3. 3. How did all these people end up here? Credit: https://x96.com/life/you-can-invite-a-goat-or-llama-to-your-next-zoom-meeting/
  4. 4. Why aren’t you using the brand guidelines? Source: NBC
  5. 5. How many participants were in this study?
  6. 6. We don’t have time for research. Source: Netflix
  7. 7. They just don’t get it. We need to educate them. Here’s a presentation on the value of design.
  8. 8. They just don’t get it. We need to educate them. Here’s a presentation on the value of design.
  9. 9. Empathy isn’t just for the people who use our products. For design to succeed in organizations, we need to have empathy for those organizations, and for our colleagues within them.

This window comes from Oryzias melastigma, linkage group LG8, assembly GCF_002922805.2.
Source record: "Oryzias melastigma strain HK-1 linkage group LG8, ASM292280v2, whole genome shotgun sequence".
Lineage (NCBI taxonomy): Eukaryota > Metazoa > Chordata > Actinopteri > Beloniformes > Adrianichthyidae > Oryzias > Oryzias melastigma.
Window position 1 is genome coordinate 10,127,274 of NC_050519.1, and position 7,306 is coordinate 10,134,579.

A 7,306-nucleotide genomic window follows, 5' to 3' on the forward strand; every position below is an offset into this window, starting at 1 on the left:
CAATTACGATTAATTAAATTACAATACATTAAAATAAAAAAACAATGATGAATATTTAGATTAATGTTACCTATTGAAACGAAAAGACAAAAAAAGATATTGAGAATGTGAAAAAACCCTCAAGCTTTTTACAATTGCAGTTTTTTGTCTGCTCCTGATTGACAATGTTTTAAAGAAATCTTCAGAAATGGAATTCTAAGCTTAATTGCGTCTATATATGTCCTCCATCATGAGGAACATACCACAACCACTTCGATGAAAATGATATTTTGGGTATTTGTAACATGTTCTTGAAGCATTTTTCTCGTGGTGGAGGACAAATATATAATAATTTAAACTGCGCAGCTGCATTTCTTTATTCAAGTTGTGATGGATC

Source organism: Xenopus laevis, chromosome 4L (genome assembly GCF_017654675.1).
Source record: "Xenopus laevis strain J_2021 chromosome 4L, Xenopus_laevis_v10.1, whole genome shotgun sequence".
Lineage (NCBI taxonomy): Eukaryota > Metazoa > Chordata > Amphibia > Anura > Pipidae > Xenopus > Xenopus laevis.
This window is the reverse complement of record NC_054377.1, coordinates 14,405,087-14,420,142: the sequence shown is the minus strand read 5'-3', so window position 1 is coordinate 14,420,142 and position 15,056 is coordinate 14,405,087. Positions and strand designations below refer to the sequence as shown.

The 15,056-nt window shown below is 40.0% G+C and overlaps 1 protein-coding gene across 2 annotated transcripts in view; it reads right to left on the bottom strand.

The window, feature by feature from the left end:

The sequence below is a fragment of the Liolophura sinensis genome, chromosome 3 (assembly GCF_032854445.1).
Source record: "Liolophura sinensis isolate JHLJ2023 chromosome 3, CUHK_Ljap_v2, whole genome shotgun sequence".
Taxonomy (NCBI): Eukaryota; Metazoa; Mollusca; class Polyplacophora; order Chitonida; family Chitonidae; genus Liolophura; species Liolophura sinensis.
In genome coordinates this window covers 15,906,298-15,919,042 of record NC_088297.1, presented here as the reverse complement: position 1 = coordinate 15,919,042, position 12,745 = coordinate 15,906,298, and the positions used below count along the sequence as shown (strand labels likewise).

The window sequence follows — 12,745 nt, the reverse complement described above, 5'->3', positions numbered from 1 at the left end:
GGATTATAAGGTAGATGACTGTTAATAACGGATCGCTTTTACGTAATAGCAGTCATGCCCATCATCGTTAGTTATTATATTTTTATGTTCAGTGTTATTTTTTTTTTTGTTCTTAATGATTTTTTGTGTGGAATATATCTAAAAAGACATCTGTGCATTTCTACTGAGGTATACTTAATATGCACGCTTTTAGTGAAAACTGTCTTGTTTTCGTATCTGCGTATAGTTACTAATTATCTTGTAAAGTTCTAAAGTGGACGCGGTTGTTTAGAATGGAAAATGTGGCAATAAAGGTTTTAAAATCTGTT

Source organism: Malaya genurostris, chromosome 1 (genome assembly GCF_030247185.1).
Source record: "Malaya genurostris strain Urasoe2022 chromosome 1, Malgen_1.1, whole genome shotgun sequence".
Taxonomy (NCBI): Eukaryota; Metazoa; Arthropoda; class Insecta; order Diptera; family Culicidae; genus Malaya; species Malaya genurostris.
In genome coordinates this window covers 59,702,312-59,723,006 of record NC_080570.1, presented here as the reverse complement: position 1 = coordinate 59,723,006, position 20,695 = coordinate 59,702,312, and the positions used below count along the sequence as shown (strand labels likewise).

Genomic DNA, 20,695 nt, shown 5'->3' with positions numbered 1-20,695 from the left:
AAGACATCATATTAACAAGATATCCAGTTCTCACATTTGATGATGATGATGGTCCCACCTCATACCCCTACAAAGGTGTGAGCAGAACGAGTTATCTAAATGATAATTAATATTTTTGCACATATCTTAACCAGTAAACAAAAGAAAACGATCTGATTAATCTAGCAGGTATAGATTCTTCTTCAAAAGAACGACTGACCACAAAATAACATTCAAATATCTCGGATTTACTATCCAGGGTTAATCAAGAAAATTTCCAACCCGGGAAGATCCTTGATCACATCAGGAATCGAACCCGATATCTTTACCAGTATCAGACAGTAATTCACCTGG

10. 10. you and I Let’s talk about
  11. 11. Signature Voice The goal of an Explain story is to help the audience understand the current state of things and why it is so. This provides a frame of reference for future conversations and aids decisionmaking. Driving Voice “I’m right about this; they just haven’t figured it out yet.” Voice for Self Voice for Others Signature Voice “I can see the future, and I’m going to enlist others to help us get there.” Passive Voice “I can’t change anything here; might as well check out.” Supportive Voice “My boss and the team are depending on me to figure this out.”
  12. 12. The challenge all individuals face is to adaptively use both voices: to speak for yourself, your team, and your function and to know when to do the same for others, their teams, and their functions. Amy Jen Su & Muriel Maignan Wilkins